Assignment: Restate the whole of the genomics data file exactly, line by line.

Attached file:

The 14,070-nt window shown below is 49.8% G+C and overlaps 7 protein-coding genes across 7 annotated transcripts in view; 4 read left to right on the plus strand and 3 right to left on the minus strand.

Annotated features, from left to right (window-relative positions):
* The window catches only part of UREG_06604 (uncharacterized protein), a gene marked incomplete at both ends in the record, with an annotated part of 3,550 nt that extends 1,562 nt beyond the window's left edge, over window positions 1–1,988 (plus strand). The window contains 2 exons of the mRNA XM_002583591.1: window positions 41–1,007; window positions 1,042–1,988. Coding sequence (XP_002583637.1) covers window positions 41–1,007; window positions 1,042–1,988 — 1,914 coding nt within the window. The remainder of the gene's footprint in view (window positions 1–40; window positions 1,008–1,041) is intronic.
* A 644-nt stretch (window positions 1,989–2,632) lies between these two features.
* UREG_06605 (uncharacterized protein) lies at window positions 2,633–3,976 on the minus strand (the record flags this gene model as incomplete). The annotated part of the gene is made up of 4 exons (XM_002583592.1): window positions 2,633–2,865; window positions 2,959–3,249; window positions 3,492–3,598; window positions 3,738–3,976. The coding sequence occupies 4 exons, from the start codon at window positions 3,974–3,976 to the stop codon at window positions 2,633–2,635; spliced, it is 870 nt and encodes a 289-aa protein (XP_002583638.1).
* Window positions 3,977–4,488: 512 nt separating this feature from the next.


The 14,070-nt window shown below is 49.8% G+C and overlaps 7 protein-coding genes across 7 annotated transcripts in view; 4 read left to right on the plus strand and 3 right to left on the minus strand.

Annotated features, from left to right (window-relative positions):
* The window catches only part of UREG_06604 (uncharacterized protein), a gene marked incomplete at both ends in the record, with an annotated part of 3,550 nt that extends 1,562 nt beyond the window's left edge, over window positions 1–1,988 (plus strand). The window contains 2 exons of the mRNA XM_002583591.1: window positions 41–1,007; window positions 1,042–1,988. Coding sequence (XP_002583637.1) covers window positions 41–1,007; window positions 1,042–1,988 — 1,914 coding nt within the window. The remainder of the gene's footprint in view (window positions 1–40; window positions 1,008–1,041) is intronic.
* A 644-nt stretch (window positions 1,989–2,632) lies between these two features.
* UREG_06605 (uncharacterized protein) lies at window positions 2,633–3,976 on the minus strand (the record flags this gene model as incomplete). The annotated part of the gene is made up of 4 exons (XM_002583592.1): window positions 2,633–2,865; window positions 2,959–3,249; window positions 3,492–3,598; window positions 3,738–3,976. The coding sequence occupies 4 exons, from the start codon at window positions 3,974–3,976 to the stop codon at window positions 2,633–2,635; spliced, it is 870 nt and encodes a 289-aa protein (XP_002583638.1).
* Window positions 3,977–4,488: 512 nt separating this feature from the next.